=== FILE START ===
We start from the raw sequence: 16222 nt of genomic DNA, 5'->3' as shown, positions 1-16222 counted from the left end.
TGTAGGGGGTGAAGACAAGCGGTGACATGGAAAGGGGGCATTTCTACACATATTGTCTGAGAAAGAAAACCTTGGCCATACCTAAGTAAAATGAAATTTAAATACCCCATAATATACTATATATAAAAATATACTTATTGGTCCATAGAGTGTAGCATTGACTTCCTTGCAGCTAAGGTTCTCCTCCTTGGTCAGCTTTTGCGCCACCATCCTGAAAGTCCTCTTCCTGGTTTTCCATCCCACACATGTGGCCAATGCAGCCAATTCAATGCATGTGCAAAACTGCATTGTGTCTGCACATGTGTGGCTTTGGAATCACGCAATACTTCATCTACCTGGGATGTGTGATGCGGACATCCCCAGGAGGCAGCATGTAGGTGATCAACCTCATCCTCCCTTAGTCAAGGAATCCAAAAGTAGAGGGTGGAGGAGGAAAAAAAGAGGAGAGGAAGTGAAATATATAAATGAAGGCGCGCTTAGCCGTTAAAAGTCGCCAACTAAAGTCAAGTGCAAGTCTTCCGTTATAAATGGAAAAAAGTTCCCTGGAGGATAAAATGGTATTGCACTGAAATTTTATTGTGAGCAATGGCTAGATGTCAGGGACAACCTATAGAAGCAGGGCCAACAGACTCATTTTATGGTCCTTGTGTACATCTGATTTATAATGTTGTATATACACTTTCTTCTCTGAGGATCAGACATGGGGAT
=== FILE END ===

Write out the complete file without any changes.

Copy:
We start from the raw sequence: 16222 nt of genomic DNA, 5'->3' as shown, positions 1-16222 counted from the left end.
TGTAGGGGGTGAAGACAAGCGGTGACATGGAAAGGGGGCATTTCTACACATATTGTCTGAGAAAGAAAACCTTGGCCATACCTAAGTAAAATGAAATTTAAATACCCCATAATATACTATATATAAAAATATACTTATTGGTCCATAGAGTGTAGCATTGACTTCCTTGCAGCTAAGGTTCTCCTCCTTGGTCAGCTTTTGCGCCACCATCCTGAAAGTCCTCTTCCTGGTTTTCCATCCCACACATGTGGCCAATGCAGCCAATTCAATGCATGTGCAAAACTGCATTGTGTCTGCACATGTGTGGCTTTGGAATCACGCAATACTTCATCTACCTGGGATGTGTGATGCGGACATCCCCAGGAGGCAGCATGTAGGTGATCAACCTCATCCTCCCTTAGTCAAGGAATCCAAAAGTAGAGGGTGGAGGAGGAAAAAAAGAGGAGAGGAAGTGAAATATATAAATGAAGGCGCGCTTAGCCGTTAAAAGTCGCCAACTAAAGTCAAGTGCAAGTCTTCCGTTATAAATGGAAAAAAGTTCCCTGGAGGATAAAATGGTATTGCACTGAAATTTTATTGTGAGCAATGGCTAGATGTCAGGGACAACCTATAGAAGCAGGGCCAACAGACTCATTTTATGGTCCTTGTGTACATCTGATTTATAATGTTGTATATACACTTTCTTCTCTGAGGATCAGACATGGGGAT